Mark 1:6Leathern.

Holman Bible Dictionary [3]

 Leviticus 13:1 Genesis 27:11-12 27:16 27:22-23 Job 7:5 Lamentations 5:10 Jeremiah 13:23 2 Genesis 3:21  Judges 4:19  Matthew 9:17  Leviticus 4:11-12 Leviticus 7:8 4 Job 2:4 Job 19:20 Jeremiah 13:23DiseasesLeprosyVessels And Utensils

Wilson's Dictionary of Bible Types [4]

 Genesis 3:21 (c) Undoubtedly this is a type of the imputed righteousness given as a covering to all who trust Christ Jesus We are clothed with the garments of salvation, and with the robe of righteousness when we trust Jesus Christ and He becomes the Lord of our lives. (See  Isaiah 61:10;  Leviticus 7:8).

 Exodus 25:5 (c) The red skin of the ram reminds us of the life of Christ and the righteousness of GOD, both of which are given to us because of Calvary. The animal must die that we might be clothed. So the Saviour must die, and did die, so that we might have the righteousness of GOD put upon us. (See  Romans 3:22).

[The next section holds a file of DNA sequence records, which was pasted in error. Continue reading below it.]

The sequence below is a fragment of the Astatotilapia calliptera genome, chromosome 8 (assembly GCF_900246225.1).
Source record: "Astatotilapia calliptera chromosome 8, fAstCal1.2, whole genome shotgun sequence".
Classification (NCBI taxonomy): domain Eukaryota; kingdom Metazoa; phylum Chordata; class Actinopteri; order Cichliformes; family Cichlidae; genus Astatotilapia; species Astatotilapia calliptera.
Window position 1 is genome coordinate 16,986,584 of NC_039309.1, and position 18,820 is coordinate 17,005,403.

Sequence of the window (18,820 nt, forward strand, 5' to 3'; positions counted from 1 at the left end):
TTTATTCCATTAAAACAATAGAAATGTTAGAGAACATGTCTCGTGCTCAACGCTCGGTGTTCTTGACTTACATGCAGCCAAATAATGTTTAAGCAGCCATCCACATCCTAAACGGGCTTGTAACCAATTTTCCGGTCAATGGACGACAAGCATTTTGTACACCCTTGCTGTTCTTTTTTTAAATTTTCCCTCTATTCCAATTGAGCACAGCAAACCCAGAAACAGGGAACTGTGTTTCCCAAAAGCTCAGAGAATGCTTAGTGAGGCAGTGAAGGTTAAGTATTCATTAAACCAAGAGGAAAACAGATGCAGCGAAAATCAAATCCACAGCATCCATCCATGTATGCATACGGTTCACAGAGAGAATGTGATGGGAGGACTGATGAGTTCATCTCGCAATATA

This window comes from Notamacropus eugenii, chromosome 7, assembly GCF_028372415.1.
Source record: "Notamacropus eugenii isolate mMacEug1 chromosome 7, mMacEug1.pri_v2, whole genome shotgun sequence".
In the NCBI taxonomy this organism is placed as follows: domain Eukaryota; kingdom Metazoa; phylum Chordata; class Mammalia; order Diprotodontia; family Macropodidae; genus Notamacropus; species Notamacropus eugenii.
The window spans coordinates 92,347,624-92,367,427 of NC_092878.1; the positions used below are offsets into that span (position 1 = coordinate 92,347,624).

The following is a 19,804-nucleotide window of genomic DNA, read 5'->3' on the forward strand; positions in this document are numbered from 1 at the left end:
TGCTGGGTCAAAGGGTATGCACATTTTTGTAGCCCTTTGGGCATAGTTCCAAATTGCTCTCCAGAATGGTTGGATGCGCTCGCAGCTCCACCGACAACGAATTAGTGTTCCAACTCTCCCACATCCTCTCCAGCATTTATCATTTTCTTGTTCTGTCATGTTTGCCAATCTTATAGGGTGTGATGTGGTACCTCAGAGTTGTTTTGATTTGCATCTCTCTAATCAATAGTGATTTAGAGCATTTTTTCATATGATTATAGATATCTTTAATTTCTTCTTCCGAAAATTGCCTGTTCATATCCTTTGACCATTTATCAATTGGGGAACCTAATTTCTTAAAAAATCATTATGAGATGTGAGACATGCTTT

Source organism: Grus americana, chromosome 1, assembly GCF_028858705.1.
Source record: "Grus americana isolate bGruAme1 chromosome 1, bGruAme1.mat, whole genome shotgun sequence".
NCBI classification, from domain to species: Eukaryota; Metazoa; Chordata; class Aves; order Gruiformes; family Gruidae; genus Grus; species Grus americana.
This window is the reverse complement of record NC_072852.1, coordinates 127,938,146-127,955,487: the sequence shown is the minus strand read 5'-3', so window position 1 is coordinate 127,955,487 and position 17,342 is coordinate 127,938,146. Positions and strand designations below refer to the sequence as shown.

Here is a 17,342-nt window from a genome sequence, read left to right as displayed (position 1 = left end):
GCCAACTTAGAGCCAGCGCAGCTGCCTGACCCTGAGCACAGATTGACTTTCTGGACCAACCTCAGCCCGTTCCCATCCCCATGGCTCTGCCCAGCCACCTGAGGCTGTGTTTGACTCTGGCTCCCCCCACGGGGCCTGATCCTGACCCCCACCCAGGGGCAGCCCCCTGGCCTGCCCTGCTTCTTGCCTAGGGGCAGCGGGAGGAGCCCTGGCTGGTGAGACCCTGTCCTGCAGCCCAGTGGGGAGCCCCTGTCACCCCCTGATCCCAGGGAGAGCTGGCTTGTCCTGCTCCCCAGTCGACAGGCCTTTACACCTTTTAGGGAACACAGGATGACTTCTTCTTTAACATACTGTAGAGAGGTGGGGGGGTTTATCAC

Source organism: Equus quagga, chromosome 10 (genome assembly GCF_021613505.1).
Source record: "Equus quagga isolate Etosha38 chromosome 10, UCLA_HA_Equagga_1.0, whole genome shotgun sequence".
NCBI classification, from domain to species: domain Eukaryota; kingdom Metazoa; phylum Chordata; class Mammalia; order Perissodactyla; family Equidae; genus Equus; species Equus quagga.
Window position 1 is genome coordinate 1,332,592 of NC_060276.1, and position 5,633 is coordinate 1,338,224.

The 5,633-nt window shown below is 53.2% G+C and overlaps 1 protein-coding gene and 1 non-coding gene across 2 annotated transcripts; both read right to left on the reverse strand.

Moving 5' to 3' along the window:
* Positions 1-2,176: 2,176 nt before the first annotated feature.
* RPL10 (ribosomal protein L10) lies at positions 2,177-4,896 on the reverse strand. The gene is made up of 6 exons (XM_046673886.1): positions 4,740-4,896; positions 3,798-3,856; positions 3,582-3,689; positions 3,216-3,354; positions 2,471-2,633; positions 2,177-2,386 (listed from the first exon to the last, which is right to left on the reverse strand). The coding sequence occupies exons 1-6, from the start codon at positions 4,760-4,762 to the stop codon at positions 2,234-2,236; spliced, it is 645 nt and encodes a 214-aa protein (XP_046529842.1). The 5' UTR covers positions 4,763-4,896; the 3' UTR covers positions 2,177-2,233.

King James Dictionary [5]

SKIN, n.

1. The natural covering of animal bodies, consisting of the cuticle or scarf-skin, the rete mucosum, and the cutis or hide. The cuticle is very thin and insensible the cutis is thicker and very sensible. 2. A hide a pelt the skin of an animal separated from the body, whether green, dry or tanned. 3. The body the person in ludicrous language 4. The bark or husk of a plant the exterior coat of fruits and plants.


1. To strip off the skin or hide to flay to peel. 2. To cover with skin. 3. to cover superficially.

SKIN, To be covered with skin as a wound skins over.

International Standard Bible Encyclopedia [6]

( עור , ‛ōr , גּלד , geledh , "human skin" (  Job 16:15 ), בּשׂר , bāsār , "flesh," in the sense of "nakedness" ( Psalm 102:5 the King James Version); δέρμα , derma ):